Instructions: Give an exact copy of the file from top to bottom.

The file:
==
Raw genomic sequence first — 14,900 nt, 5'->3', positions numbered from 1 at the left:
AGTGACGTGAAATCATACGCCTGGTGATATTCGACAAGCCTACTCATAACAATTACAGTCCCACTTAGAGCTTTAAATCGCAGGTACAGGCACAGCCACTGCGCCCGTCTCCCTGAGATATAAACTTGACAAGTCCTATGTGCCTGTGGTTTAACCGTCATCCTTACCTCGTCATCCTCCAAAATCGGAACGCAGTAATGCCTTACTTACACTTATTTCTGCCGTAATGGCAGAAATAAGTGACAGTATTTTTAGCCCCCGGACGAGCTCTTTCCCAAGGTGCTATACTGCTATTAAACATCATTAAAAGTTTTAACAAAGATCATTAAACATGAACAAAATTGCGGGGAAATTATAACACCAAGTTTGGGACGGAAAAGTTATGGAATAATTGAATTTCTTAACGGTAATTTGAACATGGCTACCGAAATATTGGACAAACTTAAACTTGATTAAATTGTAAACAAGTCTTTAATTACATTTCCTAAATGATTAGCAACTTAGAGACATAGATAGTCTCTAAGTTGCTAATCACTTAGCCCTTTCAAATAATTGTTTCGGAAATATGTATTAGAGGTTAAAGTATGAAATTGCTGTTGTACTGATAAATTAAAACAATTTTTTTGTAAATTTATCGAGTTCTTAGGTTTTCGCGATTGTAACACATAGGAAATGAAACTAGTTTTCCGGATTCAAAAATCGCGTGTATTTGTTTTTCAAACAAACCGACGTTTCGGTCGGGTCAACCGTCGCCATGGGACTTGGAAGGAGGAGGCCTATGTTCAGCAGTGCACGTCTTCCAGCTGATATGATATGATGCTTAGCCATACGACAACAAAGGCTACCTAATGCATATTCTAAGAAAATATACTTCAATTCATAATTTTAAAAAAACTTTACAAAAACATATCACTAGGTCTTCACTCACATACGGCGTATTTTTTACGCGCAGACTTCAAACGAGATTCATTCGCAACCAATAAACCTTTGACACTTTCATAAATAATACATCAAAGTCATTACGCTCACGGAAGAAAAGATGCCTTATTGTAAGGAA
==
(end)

Raw genomic sequence first — 14,900 nt, 5'->3', positions numbered from 1 at the left:
AGTGACGTGAAATCATACGCCTGGTGATATTCGACAAGCCTACTCATAACAATTACAGTCCCACTTAGAGCTTTAAATCGCAGGTACAGGCACAGCCACTGCGCCCGTCTCCCTGAGATATAAACTTGACAAGTCCTATGTGCCTGTGGTTTAACCGTCATCCTTACCTCGTCATCCTCCAAAATCGGAACGCAGTAATGCCTTACTTACACTTATTTCTGCCGTAATGGCAGAAATAAGTGACAGTATTTTTAGCCCCCGGACGAGCTCTTTCCCAAGGTGCTATACTGCTATTAAACATCATTAAAAGTTTTAACAAAGATCATTAAACATGAACAAAATTGCGGGGAAATTATAACACCAAGTTTGGGACGGAAAAGTTATGGAATAATTGAATTTCTTAACGGTAATTTGAACATGGCTACCGAAATATTGGACAAACTTAAACTTGATTAAATTGTAAACAAGTCTTTAATTACATTTCCTAAATGATTAGCAACTTAGAGACATAGATAGTCTCTAAGTTGCTAATCACTTAGCCCTTTCAAATAATTGTTTCGGAAATATGTATTAGAGGTTAAAGTATGAAATTGCTGTTGTACTGATAAATTAAAACAATTTTTTTGTAAATTTATCGAGTTCTTAGGTTTTCGCGATTGTAACACATAGGAAATGAAACTAGTTTTCCGGATTCAAAAATCGCGTGTATTTGTTTTTCAAACAAACCGACGTTTCGGTCGGGTCAACCGTCGCCATGGGACTTGGAAGGAGGAGGCCTATGTTCAGCAGTGCACGTCTTCCAGCTGATATGATATGATGCTTAGCCATACGACAACAAAGGCTACCTAATGCATATTCTAAGAAAATATACTTCAATTCATAATTTTAAAAAAACTTTACAAAAACATATCACTAGGTCTTCACTCACATACGGCGTATTTTTTACGCGCAGACTTCAAACGAGATTCATTCGCAACCAATAAACCTTTGACACTTTCATAAATAATACATCAAAGTCATTACGCTCACGGAAGAAAAGATGCCTTATTGTAAGGAA